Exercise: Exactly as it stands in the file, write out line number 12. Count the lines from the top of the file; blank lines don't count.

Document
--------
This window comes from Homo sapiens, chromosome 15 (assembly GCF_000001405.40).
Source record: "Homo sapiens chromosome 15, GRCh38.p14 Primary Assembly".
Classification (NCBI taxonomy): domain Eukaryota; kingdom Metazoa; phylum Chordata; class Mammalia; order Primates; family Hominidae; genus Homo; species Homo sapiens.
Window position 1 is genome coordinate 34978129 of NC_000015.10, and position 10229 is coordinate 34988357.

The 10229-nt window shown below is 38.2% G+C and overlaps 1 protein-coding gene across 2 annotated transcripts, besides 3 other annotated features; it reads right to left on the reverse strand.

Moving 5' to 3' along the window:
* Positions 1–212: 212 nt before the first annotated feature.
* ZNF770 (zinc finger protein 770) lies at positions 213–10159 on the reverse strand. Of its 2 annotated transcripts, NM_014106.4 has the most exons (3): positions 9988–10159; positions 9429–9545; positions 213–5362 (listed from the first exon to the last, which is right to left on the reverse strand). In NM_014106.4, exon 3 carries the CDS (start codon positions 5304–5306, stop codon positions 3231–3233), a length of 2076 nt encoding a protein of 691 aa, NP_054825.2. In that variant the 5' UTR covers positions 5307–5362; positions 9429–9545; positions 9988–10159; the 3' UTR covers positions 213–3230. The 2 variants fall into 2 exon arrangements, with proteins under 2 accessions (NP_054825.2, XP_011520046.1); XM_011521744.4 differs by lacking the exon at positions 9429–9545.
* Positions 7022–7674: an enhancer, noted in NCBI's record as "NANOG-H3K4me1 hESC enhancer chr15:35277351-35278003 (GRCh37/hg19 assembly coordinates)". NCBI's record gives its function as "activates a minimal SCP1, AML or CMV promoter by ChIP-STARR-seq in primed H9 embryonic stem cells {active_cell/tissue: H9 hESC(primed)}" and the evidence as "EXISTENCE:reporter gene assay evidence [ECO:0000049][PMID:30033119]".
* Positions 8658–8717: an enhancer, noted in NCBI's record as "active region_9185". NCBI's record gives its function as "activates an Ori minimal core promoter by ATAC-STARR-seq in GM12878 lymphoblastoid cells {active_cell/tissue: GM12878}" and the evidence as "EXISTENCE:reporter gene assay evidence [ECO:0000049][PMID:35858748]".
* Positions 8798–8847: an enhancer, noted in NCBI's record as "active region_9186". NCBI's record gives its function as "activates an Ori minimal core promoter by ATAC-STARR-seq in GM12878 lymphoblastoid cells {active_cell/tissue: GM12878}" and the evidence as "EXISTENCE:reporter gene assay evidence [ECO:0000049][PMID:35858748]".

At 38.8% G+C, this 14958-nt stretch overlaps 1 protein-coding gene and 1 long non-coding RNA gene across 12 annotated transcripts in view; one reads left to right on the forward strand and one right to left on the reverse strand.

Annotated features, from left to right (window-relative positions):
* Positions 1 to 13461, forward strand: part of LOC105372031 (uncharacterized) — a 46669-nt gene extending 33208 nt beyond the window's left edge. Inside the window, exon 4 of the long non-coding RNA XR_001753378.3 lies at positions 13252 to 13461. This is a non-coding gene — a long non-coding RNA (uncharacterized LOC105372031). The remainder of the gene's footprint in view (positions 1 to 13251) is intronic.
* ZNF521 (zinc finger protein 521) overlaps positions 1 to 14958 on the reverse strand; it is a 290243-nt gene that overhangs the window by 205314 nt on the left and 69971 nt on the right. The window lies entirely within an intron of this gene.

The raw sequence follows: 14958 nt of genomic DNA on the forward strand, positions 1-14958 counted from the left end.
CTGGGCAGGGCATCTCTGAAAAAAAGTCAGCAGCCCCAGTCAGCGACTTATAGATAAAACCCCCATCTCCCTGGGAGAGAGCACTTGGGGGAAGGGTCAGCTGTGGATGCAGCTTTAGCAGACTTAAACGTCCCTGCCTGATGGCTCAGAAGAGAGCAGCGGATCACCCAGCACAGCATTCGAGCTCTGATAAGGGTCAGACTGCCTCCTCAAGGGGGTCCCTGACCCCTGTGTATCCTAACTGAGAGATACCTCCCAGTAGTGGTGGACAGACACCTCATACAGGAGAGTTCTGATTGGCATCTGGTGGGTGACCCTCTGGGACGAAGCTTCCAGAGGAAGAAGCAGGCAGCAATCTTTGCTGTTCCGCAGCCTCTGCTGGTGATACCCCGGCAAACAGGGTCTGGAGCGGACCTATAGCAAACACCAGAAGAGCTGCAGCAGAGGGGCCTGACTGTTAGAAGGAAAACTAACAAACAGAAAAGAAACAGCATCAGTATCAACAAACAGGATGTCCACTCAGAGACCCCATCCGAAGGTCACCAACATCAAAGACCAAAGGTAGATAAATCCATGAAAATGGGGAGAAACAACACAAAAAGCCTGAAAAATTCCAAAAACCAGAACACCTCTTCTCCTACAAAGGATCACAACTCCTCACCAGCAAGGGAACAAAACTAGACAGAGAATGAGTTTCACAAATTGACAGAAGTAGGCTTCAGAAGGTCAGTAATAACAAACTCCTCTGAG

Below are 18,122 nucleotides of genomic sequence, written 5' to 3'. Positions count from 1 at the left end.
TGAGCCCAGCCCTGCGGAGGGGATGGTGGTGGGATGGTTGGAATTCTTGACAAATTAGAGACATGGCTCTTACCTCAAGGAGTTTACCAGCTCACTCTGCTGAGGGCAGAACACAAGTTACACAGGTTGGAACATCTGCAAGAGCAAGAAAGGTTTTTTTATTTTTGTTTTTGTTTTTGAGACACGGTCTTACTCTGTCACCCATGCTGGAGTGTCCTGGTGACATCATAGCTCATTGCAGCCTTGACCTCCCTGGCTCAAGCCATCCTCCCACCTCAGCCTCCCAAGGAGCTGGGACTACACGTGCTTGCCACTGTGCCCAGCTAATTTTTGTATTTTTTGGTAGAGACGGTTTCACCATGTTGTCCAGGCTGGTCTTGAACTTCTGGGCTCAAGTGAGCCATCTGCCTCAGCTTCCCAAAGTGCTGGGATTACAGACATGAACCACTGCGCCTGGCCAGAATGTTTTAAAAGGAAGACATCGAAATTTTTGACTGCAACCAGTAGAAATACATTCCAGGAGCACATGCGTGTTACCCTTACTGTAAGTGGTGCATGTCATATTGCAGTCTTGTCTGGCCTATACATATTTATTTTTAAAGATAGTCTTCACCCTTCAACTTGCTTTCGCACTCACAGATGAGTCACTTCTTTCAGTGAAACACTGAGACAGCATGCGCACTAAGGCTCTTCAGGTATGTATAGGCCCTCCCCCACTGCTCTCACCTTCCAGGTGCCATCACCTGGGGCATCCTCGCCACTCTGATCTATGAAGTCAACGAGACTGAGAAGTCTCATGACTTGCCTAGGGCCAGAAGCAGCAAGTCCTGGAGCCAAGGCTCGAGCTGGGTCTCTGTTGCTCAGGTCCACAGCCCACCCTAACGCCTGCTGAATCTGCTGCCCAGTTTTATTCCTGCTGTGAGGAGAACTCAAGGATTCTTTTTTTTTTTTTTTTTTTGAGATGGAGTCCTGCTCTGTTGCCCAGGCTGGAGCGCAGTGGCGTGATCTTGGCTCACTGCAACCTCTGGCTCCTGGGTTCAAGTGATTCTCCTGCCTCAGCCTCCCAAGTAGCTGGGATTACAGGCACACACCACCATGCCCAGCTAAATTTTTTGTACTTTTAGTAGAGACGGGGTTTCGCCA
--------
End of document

At 38.8% G+C, this 14958-nt stretch overlaps 1 protein-coding gene and 1 long non-coding RNA gene across 12 annotated transcripts in view; one reads left to right on the forward strand and one right to left on the reverse strand.